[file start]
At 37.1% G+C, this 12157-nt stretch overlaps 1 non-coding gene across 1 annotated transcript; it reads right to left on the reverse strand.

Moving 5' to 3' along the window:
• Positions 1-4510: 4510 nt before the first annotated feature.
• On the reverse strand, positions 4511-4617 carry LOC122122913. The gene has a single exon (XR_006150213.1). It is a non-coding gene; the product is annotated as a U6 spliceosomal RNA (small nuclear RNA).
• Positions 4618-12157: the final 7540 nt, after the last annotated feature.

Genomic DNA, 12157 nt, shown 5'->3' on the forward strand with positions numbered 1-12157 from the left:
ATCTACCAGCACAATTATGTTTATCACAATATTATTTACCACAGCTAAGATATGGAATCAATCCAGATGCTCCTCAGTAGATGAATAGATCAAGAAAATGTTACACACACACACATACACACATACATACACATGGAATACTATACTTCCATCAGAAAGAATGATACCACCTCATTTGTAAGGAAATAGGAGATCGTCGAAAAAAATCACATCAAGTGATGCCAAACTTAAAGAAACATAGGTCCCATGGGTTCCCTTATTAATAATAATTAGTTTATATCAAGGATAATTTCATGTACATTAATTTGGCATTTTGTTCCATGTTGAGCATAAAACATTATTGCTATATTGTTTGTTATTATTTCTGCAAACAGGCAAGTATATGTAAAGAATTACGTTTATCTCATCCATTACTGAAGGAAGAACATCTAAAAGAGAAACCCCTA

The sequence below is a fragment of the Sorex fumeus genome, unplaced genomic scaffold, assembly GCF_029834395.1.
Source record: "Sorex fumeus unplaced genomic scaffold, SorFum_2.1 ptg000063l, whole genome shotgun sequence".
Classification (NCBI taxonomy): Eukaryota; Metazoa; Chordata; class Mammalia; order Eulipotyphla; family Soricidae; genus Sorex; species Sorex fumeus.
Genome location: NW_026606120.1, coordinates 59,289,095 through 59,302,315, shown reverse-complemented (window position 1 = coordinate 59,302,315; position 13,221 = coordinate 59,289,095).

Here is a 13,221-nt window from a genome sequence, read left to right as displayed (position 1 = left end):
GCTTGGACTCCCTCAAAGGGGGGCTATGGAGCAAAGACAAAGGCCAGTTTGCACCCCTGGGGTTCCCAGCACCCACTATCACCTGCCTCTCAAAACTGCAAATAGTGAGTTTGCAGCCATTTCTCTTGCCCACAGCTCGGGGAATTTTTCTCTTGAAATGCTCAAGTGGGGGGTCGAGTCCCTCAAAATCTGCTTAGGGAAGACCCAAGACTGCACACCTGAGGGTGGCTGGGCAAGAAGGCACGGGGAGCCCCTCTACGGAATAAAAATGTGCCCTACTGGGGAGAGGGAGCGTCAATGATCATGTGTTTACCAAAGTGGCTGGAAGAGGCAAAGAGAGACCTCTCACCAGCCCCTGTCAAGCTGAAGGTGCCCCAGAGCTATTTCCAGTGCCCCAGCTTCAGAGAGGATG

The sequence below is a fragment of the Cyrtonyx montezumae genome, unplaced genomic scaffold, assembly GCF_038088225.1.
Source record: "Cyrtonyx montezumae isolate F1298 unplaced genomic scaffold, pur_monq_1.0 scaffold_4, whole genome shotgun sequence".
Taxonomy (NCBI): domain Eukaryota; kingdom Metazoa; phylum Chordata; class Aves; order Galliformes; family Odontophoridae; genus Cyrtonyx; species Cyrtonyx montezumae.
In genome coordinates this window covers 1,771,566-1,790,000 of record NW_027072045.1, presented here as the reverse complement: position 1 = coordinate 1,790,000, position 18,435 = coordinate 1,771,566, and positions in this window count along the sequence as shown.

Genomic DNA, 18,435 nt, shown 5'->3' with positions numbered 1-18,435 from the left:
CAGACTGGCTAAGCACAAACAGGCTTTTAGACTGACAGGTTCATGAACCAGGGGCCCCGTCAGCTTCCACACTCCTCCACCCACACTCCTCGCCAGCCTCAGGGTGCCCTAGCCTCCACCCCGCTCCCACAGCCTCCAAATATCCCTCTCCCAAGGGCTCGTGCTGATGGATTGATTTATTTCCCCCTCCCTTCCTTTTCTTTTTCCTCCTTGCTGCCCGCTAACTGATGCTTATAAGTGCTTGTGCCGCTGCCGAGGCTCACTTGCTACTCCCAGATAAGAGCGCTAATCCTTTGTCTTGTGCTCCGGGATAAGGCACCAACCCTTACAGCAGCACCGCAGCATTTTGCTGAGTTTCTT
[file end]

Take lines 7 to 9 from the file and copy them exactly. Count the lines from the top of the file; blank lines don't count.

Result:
ATCTACCAGCACAATTATGTTTATCACAATATTATTTACCACAGCTAAGATATGGAATCAATCCAGATGCTCCTCAGTAGATGAATAGATCAAGAAAATGTTACACACACACACATACACACATACATACACATGGAATACTATACTTCCATCAGAAAGAATGATACCACCTCATTTGTAAGGAAATAGGAGATCGTCGAAAAAAATCACATCAAGTGATGCCAAACTTAAAGAAACATAGGTCCCATGGGTTCCCTTATTAATAATAATTAGTTTATATCAAGGATAATTTCATGTACATTAATTTGGCATTTTGTTCCATGTTGAGCATAAAACATTATTGCTATATTGTTTGTTATTATTTCTGCAAACAGGCAAGTATATGTAAAGAATTACGTTTATCTCATCCATTACTGAAGGAAGAACATCTAAAAGAGAAACCCCTA

The sequence below is a fragment of the Sorex fumeus genome, unplaced genomic scaffold, assembly GCF_029834395.1.
Source record: "Sorex fumeus unplaced genomic scaffold, SorFum_2.1 ptg000063l, whole genome shotgun sequence".